If you think campground neighbors look different these days, you’re not imagining it. The 2019 RVer census survey by Escapees RV Club spotlights fascinating changes in recreational vehicle ownership and lifestyle.
Why Wait for Retirement? Younger Nomads Reflected in 2019 RVer Census Survey
Grandma and grandpa, move over. Today’s RVers are getting younger and more diverse than ever. The annual RV Census conducted by Escapees RV Club reflects the shifting look of modern RVers.
- Of 7800 survey respondents, 43% are under 65, the usual age of retirement
- 25% work while on the road, with 58% of them working remotely at least part-time
- 3% travel with their children
- 2% travel with a same-sex companion
“Considering how many RVers began traveling in their 40s-50s, it’s no surprise that this same age group is on the rise among today’s RVing community,” writes Escapees RV Club.
“Though larger industry research indicates this age group represents a smaller percentage of all RVers, data also shows that their numbers are climbing. It is refreshing to see growth in this demographic as it is young RVers who will continue to sustain this lifestyle as the older generations hang up their keys.”
This Escapees RV Club census is a closer look at the habits of today’s recreational vehicle owners. It is one way in which club leaders can actively fight for the rights of all RVers. Ongoing advocacy efforts include overnight parking law challenges, changing state residency requirements, health insurance access and more.
“This census is one way that we ensure we are considering the needs and goals of all RVers as we undertake those challenges,” say authors of the report.
The club ran the 2019 RVer Census Survey between November 30, 2018 to April 12, 2019. It was open to the RV community at large, although most survey respondents were Escapees RV Club members.
Additional RV Owner Research Backs Up Findings
The club census is similar to the KOA North American Camping Report, however this more extensive survey takes a wider look at all campers, from tenters to RVers and everything in-between.
The two surveys, however, reach similar conclusions after gathering recent data. “The future of camping is strong, as evidenced by the steady participation of younger millennial and Gen X campers since the first report in 2015 (62 percent in 2015; 77 percent in 2018),” sa KOA report authors. “Even the youngest of the youngest group of campers surveyed (Gen Z) report they intend to camp as adults (90 percent).”
Other interesting findings in the KOA Report include:
- The percentage of new campers from multicultural groups (51
percent) outpaced the percentage of new caucasian campers (49 percent)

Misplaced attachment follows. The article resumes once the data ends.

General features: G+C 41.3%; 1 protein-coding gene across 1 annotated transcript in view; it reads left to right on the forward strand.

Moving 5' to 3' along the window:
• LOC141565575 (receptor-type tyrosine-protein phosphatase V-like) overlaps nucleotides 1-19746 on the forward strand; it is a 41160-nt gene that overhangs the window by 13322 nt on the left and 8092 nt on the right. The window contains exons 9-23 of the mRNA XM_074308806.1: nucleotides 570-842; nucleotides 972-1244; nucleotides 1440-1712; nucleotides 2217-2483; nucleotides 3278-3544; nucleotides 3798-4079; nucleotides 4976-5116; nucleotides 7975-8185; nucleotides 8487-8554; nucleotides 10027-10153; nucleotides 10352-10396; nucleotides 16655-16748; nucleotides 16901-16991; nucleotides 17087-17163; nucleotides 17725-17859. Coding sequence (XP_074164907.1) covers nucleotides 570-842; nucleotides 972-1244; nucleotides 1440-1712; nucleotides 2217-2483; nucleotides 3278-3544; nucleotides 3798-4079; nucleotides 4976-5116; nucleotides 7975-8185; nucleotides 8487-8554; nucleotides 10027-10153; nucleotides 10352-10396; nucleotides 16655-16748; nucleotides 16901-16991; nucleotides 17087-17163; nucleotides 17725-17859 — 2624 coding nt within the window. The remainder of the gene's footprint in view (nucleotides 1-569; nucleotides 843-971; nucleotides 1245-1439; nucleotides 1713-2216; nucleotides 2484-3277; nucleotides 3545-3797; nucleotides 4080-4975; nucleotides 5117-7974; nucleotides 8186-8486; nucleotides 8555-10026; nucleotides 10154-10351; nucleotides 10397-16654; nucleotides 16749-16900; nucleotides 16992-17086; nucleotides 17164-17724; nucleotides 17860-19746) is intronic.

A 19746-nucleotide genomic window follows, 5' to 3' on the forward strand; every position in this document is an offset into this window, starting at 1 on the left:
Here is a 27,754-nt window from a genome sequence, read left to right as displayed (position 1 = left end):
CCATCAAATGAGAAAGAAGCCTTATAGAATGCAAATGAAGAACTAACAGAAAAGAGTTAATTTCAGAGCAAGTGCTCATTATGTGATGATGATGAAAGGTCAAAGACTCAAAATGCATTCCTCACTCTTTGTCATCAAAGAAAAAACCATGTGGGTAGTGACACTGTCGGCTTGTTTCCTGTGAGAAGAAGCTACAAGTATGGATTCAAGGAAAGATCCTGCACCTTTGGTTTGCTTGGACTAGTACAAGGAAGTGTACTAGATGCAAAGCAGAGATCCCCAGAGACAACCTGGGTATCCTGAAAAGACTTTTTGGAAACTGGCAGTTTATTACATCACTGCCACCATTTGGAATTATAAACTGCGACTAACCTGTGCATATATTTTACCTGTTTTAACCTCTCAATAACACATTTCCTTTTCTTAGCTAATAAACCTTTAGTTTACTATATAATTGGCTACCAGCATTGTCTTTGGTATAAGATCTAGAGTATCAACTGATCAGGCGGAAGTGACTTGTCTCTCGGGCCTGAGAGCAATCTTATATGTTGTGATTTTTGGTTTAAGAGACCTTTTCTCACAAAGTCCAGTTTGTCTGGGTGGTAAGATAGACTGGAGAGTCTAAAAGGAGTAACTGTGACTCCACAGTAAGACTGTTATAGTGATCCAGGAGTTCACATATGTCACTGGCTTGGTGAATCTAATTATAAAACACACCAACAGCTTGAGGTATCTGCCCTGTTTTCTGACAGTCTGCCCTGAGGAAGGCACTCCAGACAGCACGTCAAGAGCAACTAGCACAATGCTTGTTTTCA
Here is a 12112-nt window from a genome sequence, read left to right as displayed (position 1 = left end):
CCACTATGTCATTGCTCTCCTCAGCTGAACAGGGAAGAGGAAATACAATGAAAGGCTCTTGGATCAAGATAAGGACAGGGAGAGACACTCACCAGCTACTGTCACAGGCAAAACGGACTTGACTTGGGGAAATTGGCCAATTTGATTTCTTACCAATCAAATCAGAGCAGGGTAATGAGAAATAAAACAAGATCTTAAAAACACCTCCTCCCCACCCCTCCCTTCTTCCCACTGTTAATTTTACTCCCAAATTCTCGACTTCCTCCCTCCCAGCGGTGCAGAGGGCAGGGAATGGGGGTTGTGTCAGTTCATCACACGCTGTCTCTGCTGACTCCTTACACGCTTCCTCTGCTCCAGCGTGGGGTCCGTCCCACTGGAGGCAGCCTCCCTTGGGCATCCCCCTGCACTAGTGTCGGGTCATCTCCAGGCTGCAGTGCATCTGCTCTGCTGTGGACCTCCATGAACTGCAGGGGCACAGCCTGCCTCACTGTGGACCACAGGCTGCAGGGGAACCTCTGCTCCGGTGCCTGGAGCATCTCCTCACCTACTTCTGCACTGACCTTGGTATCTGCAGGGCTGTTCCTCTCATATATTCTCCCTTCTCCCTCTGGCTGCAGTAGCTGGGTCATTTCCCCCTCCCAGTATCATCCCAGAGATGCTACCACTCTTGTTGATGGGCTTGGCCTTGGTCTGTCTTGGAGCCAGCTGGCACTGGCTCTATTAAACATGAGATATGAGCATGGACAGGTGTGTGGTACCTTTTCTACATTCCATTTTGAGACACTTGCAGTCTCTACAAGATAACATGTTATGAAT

- About 8% of campers are same sex couples
- Campers want Internet connectivity. When they find it, they camp (an average of six more days a year.
“The different ways people camp have evolved greatly over the years,” the KOA report states. “But why they camp has never really changed – it’s the basic human desire to connect with the outdoors, and with each other.”
Escapees representatives agree. “What do these changes mean? They mean the RV lifestyle is healthy and growing. They mean there are more RVs on the road now than ever before, a claim backed up by data from RV Industry Association (RVIA). They also indicate that a wider variety of people now enjoy RVing.”
Rene Agredano and her husband, Jim Nelson, became full-time RVers in 2007 and have been touring the country ever since. In her blog, Rene chronicles the ins and outs of the full-timing life and brings readers along to meet the fascinating people and amazing places they visit on the road. Her road trip adventures are chronicled in her blog at LiveWorkDream.com.
Donna Stenberg says
It’s a great start. I wish this census had included the percentage of Military Vets & the branches they represent. Maybe that demographic can be added to next year’s census? I’ll start it off; female vet, Army, full timing less than a yr so far, class A, solo w/service dog & in that early 50’s range…
Horace & Belva Green says
My wife and I both own companies…..the real lack of decent internet keeps us from traveling more as we MUST have decent internet to stay in touch with our respective companies. We have the WiFi Ranger Elite and the AT&T Blackhawk, but still find ourselves not able to communicate with our offices. When will campgrounds understand that good (more than 10mbps) is a requirement for many of us. I’d sure pay for that availability.
Interesting information, we have just recently started traveling more in our camper and have upgraded to a bigger one. When we go we travel with pets. The biggest problem encountered so far is trying to find remote work that is legit.
Lorraine Gehring says
Interesting survey results. I wonder if the popularity of the tiny house movement has any influence on younger people getting into RVing?